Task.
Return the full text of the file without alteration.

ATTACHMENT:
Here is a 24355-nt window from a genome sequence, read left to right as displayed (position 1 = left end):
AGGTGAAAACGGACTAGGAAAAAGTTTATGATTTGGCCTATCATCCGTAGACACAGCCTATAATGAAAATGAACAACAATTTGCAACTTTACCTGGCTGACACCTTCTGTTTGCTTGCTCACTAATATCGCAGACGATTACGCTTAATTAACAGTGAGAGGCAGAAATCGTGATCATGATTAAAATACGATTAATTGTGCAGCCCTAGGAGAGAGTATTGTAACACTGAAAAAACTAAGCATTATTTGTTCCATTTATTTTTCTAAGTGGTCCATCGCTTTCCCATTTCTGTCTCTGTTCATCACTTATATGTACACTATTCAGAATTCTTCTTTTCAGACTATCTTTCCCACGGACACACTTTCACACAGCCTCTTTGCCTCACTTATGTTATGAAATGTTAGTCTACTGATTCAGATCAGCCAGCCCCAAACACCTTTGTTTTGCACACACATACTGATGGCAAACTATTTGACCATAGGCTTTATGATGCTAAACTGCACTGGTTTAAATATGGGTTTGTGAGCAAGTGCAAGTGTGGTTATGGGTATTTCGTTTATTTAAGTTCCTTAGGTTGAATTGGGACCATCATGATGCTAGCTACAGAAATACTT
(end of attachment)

Here is a 24355-nt window from a genome sequence, read left to right as displayed (position 1 = left end):
AGGTGAAAACGGACTAGGAAAAAGTTTATGATTTGGCCTATCATCCGTAGACACAGCCTATAATGAAAATGAACAACAATTTGCAACTTTACCTGGCTGACACCTTCTGTTTGCTTGCTCACTAATATCGCAGACGATTACGCTTAATTAACAGTGAGAGGCAGAAATCGTGATCATGATTAAAATACGATTAATTGTGCAGCCCTAGGAGAGAGTATTGTAACACTGAAAAAACTAAGCATTATTTGTTCCATTTATTTTTCTAAGTGGTCCATCGCTTTCCCATTTCTGTCTCTGTTCATCACTTATATGTACACTATTCAGAATTCTTCTTTTCAGACTATCTTTCCCACGGACACACTTTCACACAGCCTCTTTGCCTCACTTATGTTATGAAATGTTAGTCTACTGATTCAGATCAGCCAGCCCCAAACACCTTTGTTTTGCACACACATACTGATGGCAAACTATTTGACCATAGGCTTTATGATGCTAAACTGCACTGGTTTAAATATGGGTTTGTGAGCAAGTGCAAGTGTGGTTATGGGTATTTCGTTTATTTAAGTTCCTTAGGTTGAATTGGGACCATCATGATGCTAGCTACAGAAATACTT